sp1365 is offline
 
Reply With Quote
Old 02-13-2010, 02:47 AM   #6
kaiser423
Feedback Score: 0 reviews
Recipes 
 
Join Date: Feb 2009
Location: Albuquerque, NM
Posts: 487
Liked 5 Times on 5 Posts
Likes Given: 1

Default

Yea, I'm tending towards sessions. Love the taste of what I produce, and just want to be able to drink, and drink, and drink it.

Can't do that so much with a barleywine.
kaiser423 is offline
 
Reply With Quote
Old 02-13-2010, 02:59 AM   #7
ReverseApacheMaster
Registered User
Feedback Score: 0 reviews
Recipes 
 
Join Date: Jul 2009
Location: Keller, Texas
Posts: 4,887
Liked 232 Times on 193 Posts

Default

I like to brew a big beer on occasion, but since they last for a while I don't need to go crazy on them. I brew lots of session stuff, so that way I don't have to go out and buy beer.
ReverseApacheMaster is offline
 
Reply With Quote
Old 02-13-2010, 03:10 AM   #8
Wayne1
HBT_SUPPORTER.png
Feedback Score: 0 reviews
 
Wayne1's Avatar
Recipes 
 
Join Date: Mar 2008
Location: Littleton, Colorado
Posts: 1,084
Liked 85 Times on 53 Posts
Likes Given: 9

Default

I am with the last few posters. Big beers just don't do it for me.

I want quality flavor along with massive quantities

OG under 1.050 seems to fit most of what I like. LOTS of flavor and aroma hops.

I have made an Oktoberfest style with lost of malt and a couple of Blondes and American Wheats. All session beers.

I feel that is a big reason I came back to homebrewing. Too many commercial micro-brews are 1.060 and above. It is rare to find a micro session brew. If you do, the price is the same as the higher gravity brew. That doesn't work, for me.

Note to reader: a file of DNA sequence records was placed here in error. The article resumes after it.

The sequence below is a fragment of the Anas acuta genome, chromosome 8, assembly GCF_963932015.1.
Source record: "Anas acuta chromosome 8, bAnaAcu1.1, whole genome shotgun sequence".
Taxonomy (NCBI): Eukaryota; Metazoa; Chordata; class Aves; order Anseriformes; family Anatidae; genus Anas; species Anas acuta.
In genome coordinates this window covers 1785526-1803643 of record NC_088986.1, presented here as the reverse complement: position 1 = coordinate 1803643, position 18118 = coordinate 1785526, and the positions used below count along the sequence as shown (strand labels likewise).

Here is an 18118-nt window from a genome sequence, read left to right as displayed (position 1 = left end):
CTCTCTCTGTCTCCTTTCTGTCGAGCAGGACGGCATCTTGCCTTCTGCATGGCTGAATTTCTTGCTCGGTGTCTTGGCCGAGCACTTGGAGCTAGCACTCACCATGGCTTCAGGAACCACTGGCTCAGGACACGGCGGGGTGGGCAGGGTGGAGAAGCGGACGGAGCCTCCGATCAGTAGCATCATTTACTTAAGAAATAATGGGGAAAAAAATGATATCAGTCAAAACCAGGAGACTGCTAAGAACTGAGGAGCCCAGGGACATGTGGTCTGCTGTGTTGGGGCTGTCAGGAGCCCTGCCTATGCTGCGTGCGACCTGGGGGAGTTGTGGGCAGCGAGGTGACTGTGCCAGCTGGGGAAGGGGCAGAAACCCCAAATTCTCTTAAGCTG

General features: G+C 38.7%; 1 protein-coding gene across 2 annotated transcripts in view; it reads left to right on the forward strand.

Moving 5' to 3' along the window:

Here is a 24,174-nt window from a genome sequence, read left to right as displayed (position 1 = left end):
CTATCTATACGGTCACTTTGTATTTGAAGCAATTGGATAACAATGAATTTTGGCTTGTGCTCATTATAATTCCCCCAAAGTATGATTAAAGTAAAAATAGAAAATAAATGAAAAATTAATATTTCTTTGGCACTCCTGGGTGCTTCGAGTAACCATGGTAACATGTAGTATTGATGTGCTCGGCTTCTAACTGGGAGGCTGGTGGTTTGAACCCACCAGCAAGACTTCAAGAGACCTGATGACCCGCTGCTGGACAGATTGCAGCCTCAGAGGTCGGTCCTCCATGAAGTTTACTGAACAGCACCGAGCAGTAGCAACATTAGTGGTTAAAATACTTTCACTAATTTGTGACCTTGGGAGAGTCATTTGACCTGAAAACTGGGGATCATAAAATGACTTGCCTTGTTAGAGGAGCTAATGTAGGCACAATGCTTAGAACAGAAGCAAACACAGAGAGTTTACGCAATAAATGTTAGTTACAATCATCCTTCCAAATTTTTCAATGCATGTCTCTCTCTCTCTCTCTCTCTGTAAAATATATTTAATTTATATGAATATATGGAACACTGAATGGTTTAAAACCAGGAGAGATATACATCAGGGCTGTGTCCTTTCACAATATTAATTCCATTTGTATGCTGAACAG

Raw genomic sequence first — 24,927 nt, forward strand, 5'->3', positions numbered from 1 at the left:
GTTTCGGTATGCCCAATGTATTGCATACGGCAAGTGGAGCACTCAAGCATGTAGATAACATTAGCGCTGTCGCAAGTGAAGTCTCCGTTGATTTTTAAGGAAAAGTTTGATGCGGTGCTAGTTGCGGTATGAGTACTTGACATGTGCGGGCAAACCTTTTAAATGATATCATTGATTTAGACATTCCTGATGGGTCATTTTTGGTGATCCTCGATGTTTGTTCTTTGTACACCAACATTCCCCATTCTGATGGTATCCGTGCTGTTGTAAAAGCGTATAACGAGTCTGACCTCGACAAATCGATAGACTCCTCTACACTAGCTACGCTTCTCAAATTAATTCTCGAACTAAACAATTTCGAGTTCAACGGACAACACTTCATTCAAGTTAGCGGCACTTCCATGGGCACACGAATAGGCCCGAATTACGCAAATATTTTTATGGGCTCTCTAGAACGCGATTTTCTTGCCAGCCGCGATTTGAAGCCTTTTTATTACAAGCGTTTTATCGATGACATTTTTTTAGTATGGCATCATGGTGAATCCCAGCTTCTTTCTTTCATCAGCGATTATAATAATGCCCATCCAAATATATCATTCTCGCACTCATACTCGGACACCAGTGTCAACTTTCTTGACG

Wayne1 is offline
 
Reply With Quote
Old 02-13-2010, 03:19 AM   #9
l1ranger
Feedback Score: 0 reviews
Recipes 
 
Join Date: Jan 2010
Location: Shenandoah Valley, VA
Posts: 402
Liked 3 Times on 3 Posts
Likes Given: 4

Default

crowd pleasers?! oh no, my friend, not for me. I'm gonna brew what I think I'm gonna like.

granted, I'm a newbie. and I do like big beers, I've not met a barleywine I didnt like, and belgians are great too.

at this point I'm trying to build up a pipeline. after that, I'm sure I'll throw in some big brews, but 2 to 4 (12 oz) big beers is plenty for me at one time. after that I'm gonna move on to a session brew.
l1ranger is offline
 
Reply With Quote
Old 02-13-2010, 03:36 AM   #10
eanmcnulty
Feedback Score: 0 reviews
Recipes 
 
Join Date: Sep 2009
Location: Addison, IL
Posts: 781
Liked 9 Times on 9 Posts
Likes Given: 1

Default

I have been using close the same APA recipe but varying the hops. I want to find which hops I like best. Seems I like Cascade and Amarillo the best so far. No surprise from what I've been reading here.

So, I brewed a Stout this week. Still used Cascade and Amarillo, but added a little Goldings. Probably a little hoppier than a stout should be.

The next will be a red ale. Yep, and American red ale with Cascade and Amarillo! After than I am out of ingredients. Might change direction, but I really want to use some citra hops. Hmmm...


eanmcnulty is offline
 
Reply With Quote
Reply


Thread Tools


Similar Threads
Thread Thread Starter Forum Replies Last Post
Homebrewing Tendencies and Trends permo General Beer Discussion 14 12-05-2009 05:17 PM
Beer Related Google Trends Brewsmith General Beer Discussion 1 03-30-2008 06:43 AM
low OG trends sgbender Extract Brewing 7 09-21-2007 09:19 PM
Going with the trends... Craigslist Score! TheFlyingBeer Equipment/Sanitation 7 07-19-2007 01:58 PM


Forum Jump

Newest Threads

LATEST SPONSOR DEALS